The Retail Industry: The other Four Questions
By Jim Lewis, CEO Enhanced Retail Solutions LLC
It is hard to believe that a good portion of 2021 is already behind us. Of course, that depends on what seasonal sales curve you live your life by. Around this time last year many chains that closed for Covid started to slowly reopen. Those retailers and their suppliers can learn a lot about how the business decisions they made during that time have played out. During “normal” times a year over year comparison is a sold KPI. However, it was not a “normal” year so do we really care what happened last year? Shouldn’t we just focus on what is happening right now? Before you dismiss last year completely, reflect on how you operated and planned the business a year ago and what the results were. Here are 4 questions I think are worth asking:
How good were the predictions you made? Forecasting has not been easy the past few months. What assumptions did you make that came to pass? Did you scale back inventory or expand it? Understanding if the model you used was effective provides a roadmap for when extraordinary circumstances happen again. Besides tracking actual sales against your estimates, jot down a list of the parameters you used and check off the ones that proved true.
Does your Supply match Demand? The fragility in the supply chain is not an imagined thing and we are all about to pay more for just about everything because of it. Besides delays and the increase costs there are other important factors to think about. Time is an important parameter in planning and even more critical now. By the time inventory arrives will consumers still want it? While we believe in flowing goods to meet demand when needed, a disrupted supply chain may not allow that. How do we protect our business? Carry more inventory than normal? Build it up overseas and keep it there until needed? Reduce the number of assortment items and focus? The answers are specific to your business. Several retailers launched new private brands. How is the consumer reacting? Here are some demand planning solutions that may help you.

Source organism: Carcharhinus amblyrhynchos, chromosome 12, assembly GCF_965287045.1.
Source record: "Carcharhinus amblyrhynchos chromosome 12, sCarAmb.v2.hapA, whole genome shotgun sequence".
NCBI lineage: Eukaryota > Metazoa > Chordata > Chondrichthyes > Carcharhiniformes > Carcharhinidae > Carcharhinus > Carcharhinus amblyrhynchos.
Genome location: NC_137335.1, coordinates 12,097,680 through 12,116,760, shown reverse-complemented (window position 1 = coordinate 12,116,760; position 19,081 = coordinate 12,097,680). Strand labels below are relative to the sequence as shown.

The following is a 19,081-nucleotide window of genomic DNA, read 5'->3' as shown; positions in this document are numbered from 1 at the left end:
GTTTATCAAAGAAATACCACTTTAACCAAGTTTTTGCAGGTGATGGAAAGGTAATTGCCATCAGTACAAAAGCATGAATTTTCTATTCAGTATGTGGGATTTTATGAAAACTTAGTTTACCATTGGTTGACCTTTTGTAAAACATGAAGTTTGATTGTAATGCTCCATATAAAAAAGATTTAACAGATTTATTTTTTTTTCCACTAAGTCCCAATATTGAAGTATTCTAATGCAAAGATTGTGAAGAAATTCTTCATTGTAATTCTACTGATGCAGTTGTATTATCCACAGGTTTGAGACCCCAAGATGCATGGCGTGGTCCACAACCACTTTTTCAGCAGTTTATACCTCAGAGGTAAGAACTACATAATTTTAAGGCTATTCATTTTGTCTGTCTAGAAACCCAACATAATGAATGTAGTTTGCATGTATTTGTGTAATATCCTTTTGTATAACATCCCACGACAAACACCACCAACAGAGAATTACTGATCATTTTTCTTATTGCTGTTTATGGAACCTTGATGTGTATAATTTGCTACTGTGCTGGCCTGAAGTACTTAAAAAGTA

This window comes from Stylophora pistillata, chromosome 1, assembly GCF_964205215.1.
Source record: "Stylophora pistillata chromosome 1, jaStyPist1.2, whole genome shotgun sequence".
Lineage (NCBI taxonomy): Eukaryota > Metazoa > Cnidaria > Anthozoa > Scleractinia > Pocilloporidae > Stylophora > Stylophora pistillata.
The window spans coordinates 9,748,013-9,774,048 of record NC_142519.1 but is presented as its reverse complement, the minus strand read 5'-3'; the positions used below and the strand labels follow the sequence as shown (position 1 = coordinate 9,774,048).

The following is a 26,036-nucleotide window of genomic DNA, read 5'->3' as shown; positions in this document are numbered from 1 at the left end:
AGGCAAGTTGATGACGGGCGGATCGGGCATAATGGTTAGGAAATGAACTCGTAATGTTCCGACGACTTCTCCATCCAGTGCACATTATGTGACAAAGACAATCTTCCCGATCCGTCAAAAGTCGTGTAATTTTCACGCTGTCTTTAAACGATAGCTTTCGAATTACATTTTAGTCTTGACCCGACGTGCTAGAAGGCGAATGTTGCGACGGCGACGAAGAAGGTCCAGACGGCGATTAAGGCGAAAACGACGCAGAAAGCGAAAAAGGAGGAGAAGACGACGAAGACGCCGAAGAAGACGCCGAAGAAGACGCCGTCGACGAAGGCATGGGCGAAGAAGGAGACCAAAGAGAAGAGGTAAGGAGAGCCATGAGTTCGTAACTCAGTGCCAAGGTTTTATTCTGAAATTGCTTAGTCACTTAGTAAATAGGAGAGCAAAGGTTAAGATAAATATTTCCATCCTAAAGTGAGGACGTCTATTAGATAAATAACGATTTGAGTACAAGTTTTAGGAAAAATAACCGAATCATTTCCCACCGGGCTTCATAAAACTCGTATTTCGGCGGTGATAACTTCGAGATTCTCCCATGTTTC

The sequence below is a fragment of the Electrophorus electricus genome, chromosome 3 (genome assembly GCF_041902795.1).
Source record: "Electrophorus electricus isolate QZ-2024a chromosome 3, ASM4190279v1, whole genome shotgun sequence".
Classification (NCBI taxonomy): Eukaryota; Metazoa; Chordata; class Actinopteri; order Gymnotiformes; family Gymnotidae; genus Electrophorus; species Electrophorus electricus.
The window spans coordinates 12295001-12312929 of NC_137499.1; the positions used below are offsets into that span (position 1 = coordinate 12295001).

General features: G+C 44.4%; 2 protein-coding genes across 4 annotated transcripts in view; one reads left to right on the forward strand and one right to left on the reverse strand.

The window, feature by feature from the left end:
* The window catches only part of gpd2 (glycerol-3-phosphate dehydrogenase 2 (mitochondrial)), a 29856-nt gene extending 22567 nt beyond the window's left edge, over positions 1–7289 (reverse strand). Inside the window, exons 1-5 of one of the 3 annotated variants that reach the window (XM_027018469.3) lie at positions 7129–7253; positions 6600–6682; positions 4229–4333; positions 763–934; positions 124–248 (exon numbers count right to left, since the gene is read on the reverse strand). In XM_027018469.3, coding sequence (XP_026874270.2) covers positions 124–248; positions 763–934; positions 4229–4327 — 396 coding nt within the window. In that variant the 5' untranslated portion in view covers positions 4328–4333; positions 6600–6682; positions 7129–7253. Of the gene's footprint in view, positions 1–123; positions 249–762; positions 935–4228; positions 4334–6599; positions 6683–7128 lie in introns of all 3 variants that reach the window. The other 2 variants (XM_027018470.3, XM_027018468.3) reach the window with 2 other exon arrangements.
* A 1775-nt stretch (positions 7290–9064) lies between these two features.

What story is your POS data telling you? Everyone is watching their business very closely, but you must get into the details. You need both a macro and micro view to fully understand where the opportunities and liabilities are. An analogy I like about flying a small airplane in a storm fits well. If a pilot cannot see out of the windows, they must solely rely on the instrumentation to keep the plane steady. Same is true with retail right now. Watch POS every week- by SKU, by Store. Check out of stocks, calculate lost sales, update models based on sales trends, and look at the online vs brick and mortar ratio. There were a lot of store closings, so keep that in mind. We have a plethora of POS reports that can help. Retailers, you have your hands full so look to your suppliers for help or encourage VMI (Vendor Managed Inventory) programs. Finally look at your ownership in terms of status. How much is active/good, discontinued, or slow selling and what action needs to be taken to improve your inventory health?
What is the competition doing? Competition shop not just online but in physical stores. A lot has changed for many retailers- product category expansions and retractions, pricing, and delivery options. There are new private brands- will they have an impact on your product? Several chains that went bankrupt or circling the drain are reinventing themselves. See if the consumer is reacting to any of it. It is a good time to build an old-fashioned grid (there’s one in our Retail Primer) listing your competitors, their products, pricing, and other important values and compare. Do not forget to look for white space.
Like many companies during the pandemic, we took the opportunity to strengthen many of our core skills and operations. One area is security policy. I am not talking about store theft; I am talking about how to protect the business on many fronts. There is a section on how to operate during a global crisis which was written over a decade ago. Most of it was accurate- including wearing masks and ensuring better communication between management and employees (mobile phones had just been introduced). We have updated it based on our real experience so that if it happens again, we are better prepared. Same thing applies to planning- document what you learned- what worked and what did not so it’s there if needed in the future. If you have any questions please contact us.